Sunday, October 21, 2007

Hibbing and the Hull Rust

Hibbing is a northern MN town with a remarkable history (the 10/07 Wikipedia article doesn't do it justice).

If you're ever wandering Minnesota's Iron Range, I recommend a visit to the outskirts.

Yes, as seen on screen capture of a Google sat map the town of Hibbing (bottom right of the image) is dwarfed by what was once the world's largest open pit mine - the Hull Rust:
".... more than three miles long, two miles wide and 535 feet deep. This man-made "Grand Canyon of the North" was the first strip mine on the Mesabi Iron Range. The amazing view continues to grow as the Hibbing Taconite Company Mine expands its mining operations.

Since 1895 more than 1.4 billion tons of earth have been removed on its 2,000 acres of land, and more than 800 million gross tons of iron ore have been shipped from the mine. At peak production in the 1940's, as much as one quarter of the ore mined in the United States came from the Hull Rust Mine."
Hibbing was a boom town before WW I, with 60 saloons, about 16,000 people, an Opera House and a gorgeous Carnegie Library. That's about the time folks realized the town was sitting on vast amounts of iron. The town was demolished, it's not clear it every truly recovered. The Greyhound bus company started then, busing miners from their new, more distant homes.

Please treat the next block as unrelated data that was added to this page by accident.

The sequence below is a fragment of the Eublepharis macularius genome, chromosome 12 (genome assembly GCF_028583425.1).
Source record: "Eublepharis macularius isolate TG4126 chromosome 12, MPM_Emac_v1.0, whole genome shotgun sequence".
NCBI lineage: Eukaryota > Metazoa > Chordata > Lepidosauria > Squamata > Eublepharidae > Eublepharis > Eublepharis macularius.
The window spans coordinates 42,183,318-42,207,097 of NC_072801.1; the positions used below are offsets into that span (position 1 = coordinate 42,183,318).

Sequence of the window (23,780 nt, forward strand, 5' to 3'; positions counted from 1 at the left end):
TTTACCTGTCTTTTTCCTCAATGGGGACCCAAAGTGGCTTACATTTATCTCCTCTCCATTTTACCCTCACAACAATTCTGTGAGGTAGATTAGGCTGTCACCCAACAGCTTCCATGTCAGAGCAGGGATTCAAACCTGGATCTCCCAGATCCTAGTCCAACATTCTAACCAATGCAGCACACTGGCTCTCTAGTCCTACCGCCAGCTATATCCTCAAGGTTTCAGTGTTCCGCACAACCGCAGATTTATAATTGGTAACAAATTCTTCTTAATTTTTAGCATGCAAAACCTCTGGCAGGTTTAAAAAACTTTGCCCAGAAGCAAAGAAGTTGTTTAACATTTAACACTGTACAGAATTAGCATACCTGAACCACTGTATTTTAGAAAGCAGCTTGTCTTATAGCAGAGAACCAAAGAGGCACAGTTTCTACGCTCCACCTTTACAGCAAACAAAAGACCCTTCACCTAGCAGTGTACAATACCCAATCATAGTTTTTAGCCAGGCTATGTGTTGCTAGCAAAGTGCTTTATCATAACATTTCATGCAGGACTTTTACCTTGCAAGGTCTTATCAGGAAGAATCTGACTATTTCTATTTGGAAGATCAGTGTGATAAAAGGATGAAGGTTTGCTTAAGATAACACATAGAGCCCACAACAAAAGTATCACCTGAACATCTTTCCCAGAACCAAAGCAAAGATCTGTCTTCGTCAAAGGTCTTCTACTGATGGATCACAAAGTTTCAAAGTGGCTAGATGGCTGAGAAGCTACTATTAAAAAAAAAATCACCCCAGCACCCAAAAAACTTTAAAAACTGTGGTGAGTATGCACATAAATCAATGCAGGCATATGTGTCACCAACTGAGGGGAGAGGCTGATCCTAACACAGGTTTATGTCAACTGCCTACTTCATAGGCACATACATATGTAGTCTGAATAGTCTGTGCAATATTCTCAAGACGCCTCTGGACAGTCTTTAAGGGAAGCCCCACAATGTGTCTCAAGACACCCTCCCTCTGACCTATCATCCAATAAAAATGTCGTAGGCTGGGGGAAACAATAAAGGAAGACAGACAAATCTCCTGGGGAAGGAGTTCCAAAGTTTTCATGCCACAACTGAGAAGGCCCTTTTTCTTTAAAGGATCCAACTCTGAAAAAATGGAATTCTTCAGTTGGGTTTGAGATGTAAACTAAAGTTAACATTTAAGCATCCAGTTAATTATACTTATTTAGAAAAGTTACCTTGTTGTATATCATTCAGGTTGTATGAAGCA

There's a small park, little known to tourists, documenting a bit of the old town. The park itself is falling into history, it looks like a political gift that has since been neglected. There's a lot of that in the range.

I took a hand-held panorama picture from the Hull Rust lookout and stitched it together. It was a hack job with lots of artifacts and a curious triplication in one join, but it does capture something of the view from the lookout (click to see larger image, you can download the full res as well):

From The Iron Range
Update 10/27: Here are some more photos from our Range trip, see also: The Wellstone memorial and the path not taken.
The Iron Range

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